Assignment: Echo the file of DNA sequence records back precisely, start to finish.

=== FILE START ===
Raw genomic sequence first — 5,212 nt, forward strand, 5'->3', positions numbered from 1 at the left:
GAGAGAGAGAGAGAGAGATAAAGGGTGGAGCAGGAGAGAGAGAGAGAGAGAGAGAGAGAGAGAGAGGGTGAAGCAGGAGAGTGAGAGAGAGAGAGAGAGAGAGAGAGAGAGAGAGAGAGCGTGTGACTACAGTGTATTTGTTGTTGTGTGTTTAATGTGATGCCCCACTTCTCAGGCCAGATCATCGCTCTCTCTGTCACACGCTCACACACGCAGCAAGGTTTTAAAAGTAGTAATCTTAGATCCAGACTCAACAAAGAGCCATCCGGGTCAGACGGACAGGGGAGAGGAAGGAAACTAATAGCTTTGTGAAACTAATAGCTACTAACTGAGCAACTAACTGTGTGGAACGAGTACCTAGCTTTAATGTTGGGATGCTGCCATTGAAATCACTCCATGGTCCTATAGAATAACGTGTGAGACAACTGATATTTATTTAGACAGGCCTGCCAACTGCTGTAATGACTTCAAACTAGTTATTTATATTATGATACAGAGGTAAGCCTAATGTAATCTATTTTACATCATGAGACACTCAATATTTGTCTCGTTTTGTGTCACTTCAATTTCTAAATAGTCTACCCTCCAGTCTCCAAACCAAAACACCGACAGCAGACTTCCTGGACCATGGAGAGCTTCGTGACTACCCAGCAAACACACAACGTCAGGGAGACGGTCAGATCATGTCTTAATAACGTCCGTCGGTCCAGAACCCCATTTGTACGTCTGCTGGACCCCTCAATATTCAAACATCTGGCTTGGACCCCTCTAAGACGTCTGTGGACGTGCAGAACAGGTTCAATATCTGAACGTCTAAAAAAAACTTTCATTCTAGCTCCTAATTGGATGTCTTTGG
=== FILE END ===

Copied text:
Raw genomic sequence first — 5,212 nt, forward strand, 5'->3', positions numbered from 1 at the left:
GAGAGAGAGAGAGAGAGATAAAGGGTGGAGCAGGAGAGAGAGAGAGAGAGAGAGAGAGAGAGAGAGGGTGAAGCAGGAGAGTGAGAGAGAGAGAGAGAGAGAGAGAGAGAGAGAGAGAGCGTGTGACTACAGTGTATTTGTTGTTGTGTGTTTAATGTGATGCCCCACTTCTCAGGCCAGATCATCGCTCTCTCTGTCACACGCTCACACACGCAGCAAGGTTTTAAAAGTAGTAATCTTAGATCCAGACTCAACAAAGAGCCATCCGGGTCAGACGGACAGGGGAGAGGAAGGAAACTAATAGCTTTGTGAAACTAATAGCTACTAACTGAGCAACTAACTGTGTGGAACGAGTACCTAGCTTTAATGTTGGGATGCTGCCATTGAAATCACTCCATGGTCCTATAGAATAACGTGTGAGACAACTGATATTTATTTAGACAGGCCTGCCAACTGCTGTAATGACTTCAAACTAGTTATTTATATTATGATACAGAGGTAAGCCTAATGTAATCTATTTTACATCATGAGACACTCAATATTTGTCTCGTTTTGTGTCACTTCAATTTCTAAATAGTCTACCCTCCAGTCTCCAAACCAAAACACCGACAGCAGACTTCCTGGACCATGGAGAGCTTCGTGACTACCCAGCAAACACACAACGTCAGGGAGACGGTCAGATCATGTCTTAATAACGTCCGTCGGTCCAGAACCCCATTTGTACGTCTGCTGGACCCCTCAATATTCAAACATCTGGCTTGGACCCCTCTAAGACGTCTGTGGACGTGCAGAACAGGTTCAATATCTGAACGTCTAAAAAAAACTTTCATTCTAGCTCCTAATTGGATGTCTTTGG